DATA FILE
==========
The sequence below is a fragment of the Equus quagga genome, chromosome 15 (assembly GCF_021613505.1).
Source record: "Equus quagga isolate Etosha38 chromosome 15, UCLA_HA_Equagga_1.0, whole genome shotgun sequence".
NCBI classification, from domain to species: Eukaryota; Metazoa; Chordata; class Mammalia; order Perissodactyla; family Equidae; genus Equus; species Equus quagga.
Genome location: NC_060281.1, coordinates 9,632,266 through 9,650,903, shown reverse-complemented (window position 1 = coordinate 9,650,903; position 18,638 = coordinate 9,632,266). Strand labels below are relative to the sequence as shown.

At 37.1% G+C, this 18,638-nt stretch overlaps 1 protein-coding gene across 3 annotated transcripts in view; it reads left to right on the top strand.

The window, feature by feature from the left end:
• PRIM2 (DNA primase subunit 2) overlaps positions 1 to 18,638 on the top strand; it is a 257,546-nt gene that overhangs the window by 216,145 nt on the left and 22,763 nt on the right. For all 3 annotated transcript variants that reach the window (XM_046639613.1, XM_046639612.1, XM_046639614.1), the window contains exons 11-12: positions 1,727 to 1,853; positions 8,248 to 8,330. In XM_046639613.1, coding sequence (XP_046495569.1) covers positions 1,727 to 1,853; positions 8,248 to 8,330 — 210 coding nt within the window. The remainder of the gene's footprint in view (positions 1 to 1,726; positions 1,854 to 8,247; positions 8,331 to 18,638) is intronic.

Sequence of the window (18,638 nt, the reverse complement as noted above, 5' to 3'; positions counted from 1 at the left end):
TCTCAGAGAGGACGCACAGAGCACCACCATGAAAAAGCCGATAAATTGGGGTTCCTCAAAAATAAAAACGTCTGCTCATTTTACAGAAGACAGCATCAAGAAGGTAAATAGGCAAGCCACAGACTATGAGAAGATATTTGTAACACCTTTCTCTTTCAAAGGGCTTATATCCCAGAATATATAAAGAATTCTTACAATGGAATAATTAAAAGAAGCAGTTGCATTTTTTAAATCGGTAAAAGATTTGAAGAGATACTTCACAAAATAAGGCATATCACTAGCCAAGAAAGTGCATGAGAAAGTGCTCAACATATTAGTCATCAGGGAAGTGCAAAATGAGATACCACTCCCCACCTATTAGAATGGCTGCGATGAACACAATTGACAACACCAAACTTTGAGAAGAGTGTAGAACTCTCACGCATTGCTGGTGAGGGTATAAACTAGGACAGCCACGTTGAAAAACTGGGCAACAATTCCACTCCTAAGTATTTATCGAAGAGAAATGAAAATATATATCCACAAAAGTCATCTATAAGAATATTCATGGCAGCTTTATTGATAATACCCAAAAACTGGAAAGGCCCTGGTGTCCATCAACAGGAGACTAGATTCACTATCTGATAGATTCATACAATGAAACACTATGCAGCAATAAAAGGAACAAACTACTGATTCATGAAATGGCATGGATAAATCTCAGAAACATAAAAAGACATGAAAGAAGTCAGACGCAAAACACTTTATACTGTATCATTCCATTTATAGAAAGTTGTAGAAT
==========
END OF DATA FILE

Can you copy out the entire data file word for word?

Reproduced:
The sequence below is a fragment of the Equus quagga genome, chromosome 15 (assembly GCF_021613505.1).
Source record: "Equus quagga isolate Etosha38 chromosome 15, UCLA_HA_Equagga_1.0, whole genome shotgun sequence".
NCBI classification, from domain to species: Eukaryota; Metazoa; Chordata; class Mammalia; order Perissodactyla; family Equidae; genus Equus; species Equus quagga.
Genome location: NC_060281.1, coordinates 9,632,266 through 9,650,903, shown reverse-complemented (window position 1 = coordinate 9,650,903; position 18,638 = coordinate 9,632,266). Strand labels below are relative to the sequence as shown.

At 37.1% G+C, this 18,638-nt stretch overlaps 1 protein-coding gene across 3 annotated transcripts in view; it reads left to right on the top strand.

The window, feature by feature from the left end:
• PRIM2 (DNA primase subunit 2) overlaps positions 1 to 18,638 on the top strand; it is a 257,546-nt gene that overhangs the window by 216,145 nt on the left and 22,763 nt on the right. For all 3 annotated transcript variants that reach the window (XM_046639613.1, XM_046639612.1, XM_046639614.1), the window contains exons 11-12: positions 1,727 to 1,853; positions 8,248 to 8,330. In XM_046639613.1, coding sequence (XP_046495569.1) covers positions 1,727 to 1,853; positions 8,248 to 8,330 — 210 coding nt within the window. The remainder of the gene's footprint in view (positions 1 to 1,726; positions 1,854 to 8,247; positions 8,331 to 18,638) is intronic.

Sequence of the window (18,638 nt, the reverse complement as noted above, 5' to 3'; positions counted from 1 at the left end):
TCTCAGAGAGGACGCACAGAGCACCACCATGAAAAAGCCGATAAATTGGGGTTCCTCAAAAATAAAAACGTCTGCTCATTTTACAGAAGACAGCATCAAGAAGGTAAATAGGCAAGCCACAGACTATGAGAAGATATTTGTAACACCTTTCTCTTTCAAAGGGCTTATATCCCAGAATATATAAAGAATTCTTACAATGGAATAATTAAAAGAAGCAGTTGCATTTTTTAAATCGGTAAAAGATTTGAAGAGATACTTCACAAAATAAGGCATATCACTAGCCAAGAAAGTGCATGAGAAAGTGCTCAACATATTAGTCATCAGGGAAGTGCAAAATGAGATACCACTCCCCACCTATTAGAATGGCTGCGATGAACACAATTGACAACACCAAACTTTGAGAAGAGTGTAGAACTCTCACGCATTGCTGGTGAGGGTATAAACTAGGACAGCCACGTTGAAAAACTGGGCAACAATTCCACTCCTAAGTATTTATCGAAGAGAAATGAAAATATATATCCACAAAAGTCATCTATAAGAATATTCATGGCAGCTTTATTGATAATACCCAAAAACTGGAAAGGCCCTGGTGTCCATCAACAGGAGACTAGATTCACTATCTGATAGATTCATACAATGAAACACTATGCAGCAATAAAAGGAACAAACTACTGATTCATGAAATGGCATGGATAAATCTCAGAAACATAAAAAGACATGAAAGAAGTCAGACGCAAAACACTTTATACTGTATCATTCCATTTATAGAAAGTTGTAGAAT